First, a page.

Okay, I sort of understand the appeal of Andrew Yang. Some people, seeing Democrats and Republicans alternate control of the White House, and still not seeing some of America’s biggest problems—poverty, inequality, climate change, exorbitant health care costs—alleviated, think maybe what we need is to just shatter the traditional model of government, and try something new, some fresh ideas. (Heck, this is why many people claimed they were voting for Trump in 2016.) And Yang is full of innovative ideas.
But here’s where my issue with Yang comes in—the United States isn’t some startup company that can test out new “disruptive” ideas in an incubator. The lives of over 300 million Americans will be affected by the decisions of the next president, and most of them can’t afford to have the government trying out some half-cocked ideas that haven’t been tested or vetted (this is not to say these innovative ideas shouldn’t ever become policy, just that they need to be studied first when mistakes are costly).
Andrew Yang has spent much of his career doing just this—trying out new concepts and testing whether he can make them succeed. He’s had some that worked, and some that failed. Coming out of an Ivy League education at Brown and Columbia Law, the son of two Taiwan-born US scientists, he lasted merely five months in corporate law before realizing that it wasn’t what he wanted to do with his life. He went on to tinker with a start-up company called Stargiving that connected celebrities with charitable causes. It was out of business two years later, with Yang saying “even though Stargiving bombed, it was still a very invigorating, energizing process.” He then tried a number of other jobs (a healthcare software company, a mobile content management company), finally finding enough success with Manhattan Prep—a graduate school test prep start-up his friend had founded, which Kaplan bought out—to pay off his own student loans.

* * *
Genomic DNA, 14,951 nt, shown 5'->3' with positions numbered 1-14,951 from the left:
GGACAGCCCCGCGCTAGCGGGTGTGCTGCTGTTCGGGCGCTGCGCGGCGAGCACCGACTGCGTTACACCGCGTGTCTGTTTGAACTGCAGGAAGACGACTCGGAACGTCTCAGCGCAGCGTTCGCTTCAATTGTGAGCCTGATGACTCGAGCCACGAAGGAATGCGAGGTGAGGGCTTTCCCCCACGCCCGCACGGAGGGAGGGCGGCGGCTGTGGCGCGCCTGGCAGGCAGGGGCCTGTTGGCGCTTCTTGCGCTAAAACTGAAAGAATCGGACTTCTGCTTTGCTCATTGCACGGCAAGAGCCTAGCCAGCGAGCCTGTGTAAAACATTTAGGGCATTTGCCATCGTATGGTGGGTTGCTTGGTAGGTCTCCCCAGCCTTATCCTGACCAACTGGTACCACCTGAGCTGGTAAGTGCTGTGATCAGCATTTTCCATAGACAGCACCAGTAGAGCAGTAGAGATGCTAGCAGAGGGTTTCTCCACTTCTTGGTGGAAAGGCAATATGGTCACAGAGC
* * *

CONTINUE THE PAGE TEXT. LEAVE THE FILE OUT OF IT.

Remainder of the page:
In 2011, he started the nonprofit for which he is most well-known, Venture for America. Its admirable goal is to “revitalize American cities and communities through entrepreneurship,” by training recent college graduates from elite schools, and pairing them up with small start-ups in emerging cities (at far lower salaries than they could command elsewhere). Yang said he could create 100,000 jobs in such cities by 2025. And before he’d even placed a single fellow or created a single job, Obama named him a “Champion for Change” and a “Presidential Ambassador for Global Entrepreneurship” for his not-yet-begun efforts.
Venture for America has had some success—placing 40 fellows in cities like Cincinnati, Detroit, Las Vegas and Providence in 2012, and expanding to around 700 total in various cities as of 2017, when Yang stepped down. Taking the most charitable measure of “jobs created,” the number of jobs partner companies have added since a fellow was placed, Venture for America has added 3,500 jobs to these cities—at a price tag of $4-$6 million per year, according to their financial reports. It’s safe to say that Venture for America is unlikely to meet Yang’s goal of 100,000 by 2025. What’s more, only a small fraction of the fellows have gone on to start their own businesses, and only about half even stayed in the cities they were placed in. One fellow explained it well:
“We all — especially that first year — went into it with a great amount of naivete about what we could accomplish,” said Billy Schrero, another fellow based in New Orleans who later struggled to start a company there before moving to Chicago. “We all went in with the best of intentions, and then we were met by some harsh realities.”
And that’s exactly it. It’s great for a young college grad to test things out if he can afford to, to see what works, to take an idea for how to make the world better and run with it and see whether it flops or succeeds. That’s the American way. But that testing and experimenting is part of the process—followed by figuring out whether ideas that work can be scaled up to the national level. Including the study or research of such ideas as part of a much more thorough presidential platform is reasonable; indicating a willingness to use the bully pulpit to support efforts to promote these ideas is sensible. In Yang’s case though, these are the centerpiece of his campaign, his raison d’être.